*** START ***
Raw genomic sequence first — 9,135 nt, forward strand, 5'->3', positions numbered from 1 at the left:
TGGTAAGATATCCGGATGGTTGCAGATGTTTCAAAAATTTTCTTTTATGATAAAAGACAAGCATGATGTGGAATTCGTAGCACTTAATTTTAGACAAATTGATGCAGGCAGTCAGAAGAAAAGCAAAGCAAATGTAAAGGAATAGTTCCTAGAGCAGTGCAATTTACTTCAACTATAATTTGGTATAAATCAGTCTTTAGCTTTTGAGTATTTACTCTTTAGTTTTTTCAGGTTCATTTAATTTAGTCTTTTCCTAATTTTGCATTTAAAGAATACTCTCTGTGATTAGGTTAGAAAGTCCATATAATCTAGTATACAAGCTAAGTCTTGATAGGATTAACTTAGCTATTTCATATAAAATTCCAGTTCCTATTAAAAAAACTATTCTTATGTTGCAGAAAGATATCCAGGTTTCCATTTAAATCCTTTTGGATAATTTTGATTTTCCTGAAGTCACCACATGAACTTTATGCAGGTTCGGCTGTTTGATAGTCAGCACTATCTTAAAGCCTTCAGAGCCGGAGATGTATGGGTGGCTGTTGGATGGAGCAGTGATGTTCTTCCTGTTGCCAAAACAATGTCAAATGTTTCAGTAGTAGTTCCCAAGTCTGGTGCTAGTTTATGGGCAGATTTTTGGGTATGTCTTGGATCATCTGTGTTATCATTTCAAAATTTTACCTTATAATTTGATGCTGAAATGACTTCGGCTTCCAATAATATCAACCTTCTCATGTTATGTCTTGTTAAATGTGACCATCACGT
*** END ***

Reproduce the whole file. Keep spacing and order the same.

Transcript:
Raw genomic sequence first — 9,135 nt, forward strand, 5'->3', positions numbered from 1 at the left:
TGGTAAGATATCCGGATGGTTGCAGATGTTTCAAAAATTTTCTTTTATGATAAAAGACAAGCATGATGTGGAATTCGTAGCACTTAATTTTAGACAAATTGATGCAGGCAGTCAGAAGAAAAGCAAAGCAAATGTAAAGGAATAGTTCCTAGAGCAGTGCAATTTACTTCAACTATAATTTGGTATAAATCAGTCTTTAGCTTTTGAGTATTTACTCTTTAGTTTTTTCAGGTTCATTTAATTTAGTCTTTTCCTAATTTTGCATTTAAAGAATACTCTCTGTGATTAGGTTAGAAAGTCCATATAATCTAGTATACAAGCTAAGTCTTGATAGGATTAACTTAGCTATTTCATATAAAATTCCAGTTCCTATTAAAAAAACTATTCTTATGTTGCAGAAAGATATCCAGGTTTCCATTTAAATCCTTTTGGATAATTTTGATTTTCCTGAAGTCACCACATGAACTTTATGCAGGTTCGGCTGTTTGATAGTCAGCACTATCTTAAAGCCTTCAGAGCCGGAGATGTATGGGTGGCTGTTGGATGGAGCAGTGATGTTCTTCCTGTTGCCAAAACAATGTCAAATGTTTCAGTAGTAGTTCCCAAGTCTGGTGCTAGTTTATGGGCAGATTTTTGGGTATGTCTTGGATCATCTGTGTTATCATTTCAAAATTTTACCTTATAATTTGATGCTGAAATGACTTCGGCTTCCAATAATATCAACCTTCTCATGTTATGTCTTGTTAAATGTGACCATCACGT